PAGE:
The makers of point security products may have a struggle on their hands over the next few years: Three-quarters of businesses — 75% — are planning to reduce the number of security vendors on which they rely, up from 29% in 2020, according to a survey conducted by business-intelligence firm Gartner and published this week.
The massive surge in interest in vendor reduction is not driven by cost savings, but a focus on making security more manageable and effective, according to Gartner’s 418-person survey. Of the companies pursuing or planning to pursue security vendor consolidation, two-thirds — 65% — stated that improving risk posture is the primary goals, while less than 30% expected that spending on products and licensing would be reduced, the analyst firm found.
The trend could fuel another round of consolidation among vendors in the industry, says John Watts, vice president analyst at Gartner.
“Gartner believes that security and risk management leasers are dissatisfied with their current operational inefficiencies and lack of integration of their existing heterogeneous security stacks,” Watts says. “Many organizations are seeking more efficient and integrated solutions rather than point security products.”
Consolidation of security vendors and products is a trend that has been building. In July, a survey conducted by the Information Systems Security Association and the Enterprise Strategy Group found that 46% of companies had begun consolidating, or were planning to consolidate, the number of security vendors.
In its 2020 CISO Benchmark Study, Cisco found that 86% of companies had 20 or fewer vendors, up from 79% two years earlier. In addition, more than a quarter of firms — 28% — thought that managing security in a multi-vendor environment had become very challenging, and another 53% considered the state of affairs to be somewhat challenging, according to Cisco’s report.
“Most organizations are now in the ‘finding it challenging’ categories,” Cisco stated in the report. “This might mean that you have fewer vendors to manage or that you have started to use tools, such as analytics engines, to improve results from multiple, disparate tools.”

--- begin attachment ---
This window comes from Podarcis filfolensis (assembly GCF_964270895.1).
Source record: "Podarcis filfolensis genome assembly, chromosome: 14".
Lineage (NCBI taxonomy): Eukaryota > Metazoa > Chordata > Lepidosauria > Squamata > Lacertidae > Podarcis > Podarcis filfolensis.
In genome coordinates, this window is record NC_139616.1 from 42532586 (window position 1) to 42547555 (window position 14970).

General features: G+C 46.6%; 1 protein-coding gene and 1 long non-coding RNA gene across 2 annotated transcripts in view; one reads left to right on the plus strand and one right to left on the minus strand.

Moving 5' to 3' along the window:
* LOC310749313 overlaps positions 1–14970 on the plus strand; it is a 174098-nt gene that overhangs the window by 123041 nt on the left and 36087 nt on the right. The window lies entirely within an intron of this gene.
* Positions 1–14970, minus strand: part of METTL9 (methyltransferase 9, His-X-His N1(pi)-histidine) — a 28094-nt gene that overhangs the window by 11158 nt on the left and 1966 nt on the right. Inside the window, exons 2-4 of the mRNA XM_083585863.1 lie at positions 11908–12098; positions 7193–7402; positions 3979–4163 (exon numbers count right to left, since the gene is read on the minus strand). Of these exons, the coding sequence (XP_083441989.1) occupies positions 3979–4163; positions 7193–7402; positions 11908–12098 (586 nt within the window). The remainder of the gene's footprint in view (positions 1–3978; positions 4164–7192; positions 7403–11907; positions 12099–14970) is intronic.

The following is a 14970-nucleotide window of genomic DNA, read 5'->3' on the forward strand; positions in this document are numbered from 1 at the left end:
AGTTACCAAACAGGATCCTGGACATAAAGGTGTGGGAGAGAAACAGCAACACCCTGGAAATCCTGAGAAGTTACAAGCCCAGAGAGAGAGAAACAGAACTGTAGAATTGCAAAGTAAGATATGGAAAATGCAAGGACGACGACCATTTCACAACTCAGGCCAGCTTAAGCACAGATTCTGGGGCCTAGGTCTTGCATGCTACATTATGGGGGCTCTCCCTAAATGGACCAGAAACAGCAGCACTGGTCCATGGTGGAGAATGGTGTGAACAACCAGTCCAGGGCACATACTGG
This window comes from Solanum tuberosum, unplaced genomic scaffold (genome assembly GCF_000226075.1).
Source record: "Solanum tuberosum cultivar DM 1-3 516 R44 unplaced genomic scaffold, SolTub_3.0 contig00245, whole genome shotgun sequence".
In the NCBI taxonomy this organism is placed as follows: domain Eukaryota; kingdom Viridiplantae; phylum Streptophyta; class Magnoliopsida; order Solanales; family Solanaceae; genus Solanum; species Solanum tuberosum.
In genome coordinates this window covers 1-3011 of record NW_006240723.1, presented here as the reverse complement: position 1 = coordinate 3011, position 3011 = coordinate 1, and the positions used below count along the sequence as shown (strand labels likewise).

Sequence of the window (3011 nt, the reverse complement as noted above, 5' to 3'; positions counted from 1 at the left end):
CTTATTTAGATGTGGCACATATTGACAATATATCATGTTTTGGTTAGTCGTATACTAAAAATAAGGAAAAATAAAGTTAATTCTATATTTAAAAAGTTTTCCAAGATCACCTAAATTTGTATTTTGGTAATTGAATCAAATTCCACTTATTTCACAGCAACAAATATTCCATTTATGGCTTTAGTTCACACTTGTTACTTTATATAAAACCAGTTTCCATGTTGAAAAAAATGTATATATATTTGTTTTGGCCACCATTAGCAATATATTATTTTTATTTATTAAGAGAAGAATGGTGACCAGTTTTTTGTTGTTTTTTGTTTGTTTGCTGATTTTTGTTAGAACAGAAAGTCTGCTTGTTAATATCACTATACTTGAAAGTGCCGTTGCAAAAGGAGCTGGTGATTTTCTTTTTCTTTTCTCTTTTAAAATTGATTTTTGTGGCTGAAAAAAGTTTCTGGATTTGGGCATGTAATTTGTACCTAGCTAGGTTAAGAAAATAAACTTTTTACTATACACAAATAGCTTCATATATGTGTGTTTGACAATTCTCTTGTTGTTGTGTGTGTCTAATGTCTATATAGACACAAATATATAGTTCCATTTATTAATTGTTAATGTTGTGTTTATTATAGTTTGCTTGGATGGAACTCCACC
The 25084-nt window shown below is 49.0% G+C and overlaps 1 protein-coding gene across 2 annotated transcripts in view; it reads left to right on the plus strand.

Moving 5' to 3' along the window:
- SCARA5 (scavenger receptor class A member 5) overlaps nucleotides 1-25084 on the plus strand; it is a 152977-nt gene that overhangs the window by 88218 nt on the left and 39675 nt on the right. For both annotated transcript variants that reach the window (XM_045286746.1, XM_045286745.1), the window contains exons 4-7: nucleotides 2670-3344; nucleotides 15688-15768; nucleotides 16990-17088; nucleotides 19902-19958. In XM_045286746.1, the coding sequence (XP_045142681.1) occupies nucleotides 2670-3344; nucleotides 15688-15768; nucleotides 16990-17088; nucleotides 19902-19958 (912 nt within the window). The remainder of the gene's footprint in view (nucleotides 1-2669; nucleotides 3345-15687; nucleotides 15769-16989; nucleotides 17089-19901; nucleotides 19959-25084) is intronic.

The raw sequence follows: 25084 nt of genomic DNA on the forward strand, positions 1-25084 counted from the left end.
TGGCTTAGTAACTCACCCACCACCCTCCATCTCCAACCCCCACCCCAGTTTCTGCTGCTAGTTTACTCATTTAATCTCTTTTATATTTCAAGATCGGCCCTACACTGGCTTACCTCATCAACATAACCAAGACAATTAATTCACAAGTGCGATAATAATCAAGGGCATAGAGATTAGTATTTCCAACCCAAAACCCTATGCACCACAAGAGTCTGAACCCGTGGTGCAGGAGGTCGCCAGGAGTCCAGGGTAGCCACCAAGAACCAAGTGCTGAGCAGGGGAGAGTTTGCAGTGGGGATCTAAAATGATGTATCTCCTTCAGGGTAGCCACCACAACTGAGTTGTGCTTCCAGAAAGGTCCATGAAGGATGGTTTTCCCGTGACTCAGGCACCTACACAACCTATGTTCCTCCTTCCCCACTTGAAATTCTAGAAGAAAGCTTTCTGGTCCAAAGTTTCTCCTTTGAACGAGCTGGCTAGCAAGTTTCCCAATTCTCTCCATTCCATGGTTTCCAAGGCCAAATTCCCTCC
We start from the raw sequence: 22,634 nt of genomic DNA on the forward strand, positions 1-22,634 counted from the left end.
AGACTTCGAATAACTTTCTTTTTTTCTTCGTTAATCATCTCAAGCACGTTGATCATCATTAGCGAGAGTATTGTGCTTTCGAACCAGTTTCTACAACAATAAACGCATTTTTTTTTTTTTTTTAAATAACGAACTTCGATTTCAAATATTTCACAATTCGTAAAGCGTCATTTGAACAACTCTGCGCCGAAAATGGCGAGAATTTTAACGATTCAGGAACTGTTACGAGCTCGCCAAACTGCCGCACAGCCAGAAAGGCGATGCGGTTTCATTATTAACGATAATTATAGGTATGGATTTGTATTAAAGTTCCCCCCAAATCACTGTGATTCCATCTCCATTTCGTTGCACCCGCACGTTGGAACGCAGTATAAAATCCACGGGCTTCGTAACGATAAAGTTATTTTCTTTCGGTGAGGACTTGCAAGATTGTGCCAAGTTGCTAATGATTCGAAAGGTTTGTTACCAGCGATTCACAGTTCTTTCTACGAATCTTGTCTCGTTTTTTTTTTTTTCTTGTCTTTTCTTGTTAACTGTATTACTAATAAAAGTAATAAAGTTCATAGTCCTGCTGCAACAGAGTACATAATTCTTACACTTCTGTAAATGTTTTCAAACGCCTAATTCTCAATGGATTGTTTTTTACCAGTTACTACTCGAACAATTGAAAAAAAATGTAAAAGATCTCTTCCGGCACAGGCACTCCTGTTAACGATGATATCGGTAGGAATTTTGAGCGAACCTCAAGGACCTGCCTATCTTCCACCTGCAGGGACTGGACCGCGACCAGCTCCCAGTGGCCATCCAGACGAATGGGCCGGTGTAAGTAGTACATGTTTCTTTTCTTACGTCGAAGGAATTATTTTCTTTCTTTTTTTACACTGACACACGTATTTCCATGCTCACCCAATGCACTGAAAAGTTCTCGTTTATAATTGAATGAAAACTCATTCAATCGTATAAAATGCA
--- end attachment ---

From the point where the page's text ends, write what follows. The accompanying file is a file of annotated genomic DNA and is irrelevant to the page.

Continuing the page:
Two years later, Gartner’s survey suggests that companies have consolidated even more, with 57% of companies having 9 or fewer vendors for their security products and services, Gartner said in its announcement of the survey results.
Many companies are aiming to consolidate vendors with new contracts as they move to zero-trust technologies, such as secure access service edge (SASE) and extended detection and response (XDR). More than half of all organizations — 57% — claimed to be able to resolve security threats more quickly after implementing an XDR strategy, Gartner stated. Similarly, SASE projects help simplify network and security policy management, the analyst firm stated.
“Security and risk management leaders must consider XDR and SASE as compelling options to start their consolidation journey,” Dionisio Zumerle, vice president analyst at Gartner, stated in the survey announcement. “SASE provides secure enterprise access, while XDR focuses on detecting and responding to threats through increased visibility on networks, cloud, endpoints and other components.”
While a minority of organizations are looking to consolidate to reduce costs, they will have to be willing to give up some features and shrink the number of products and licenses — or renegotiate their contracts, Gartner stated.
The cybersecurity industry has already started consolidating as vendors look to satisfy the demands of easier and more efficient security processes. In July, Google bought cybersecurity services firm Mandiant, beefing up its portfolio in its competition with other major cloud providers, such as Microsoft and Amazon.
The endpoint security market has already undergone significant consolidation, with VMware acquiring Carbon Black, HP hopping on the bandwagon with Bromium, BlackBerry cornering Cylance, and Thoma Bravo snapping up Sophos.
Companies that have not successfully consolidated vendors cite both time constraints and too-strict vendor agreements as the cause of failure, the firm said.
“Security and IT leaders should plan at least two years for consolidation as it takes time to effectively consolidate and consider incumbent vendor switching costs,” Watts said in a statement announcing the results of the survey. “It is also important to anticipate vendor M&A disruption as the security market is always consolidating but never consolidated.”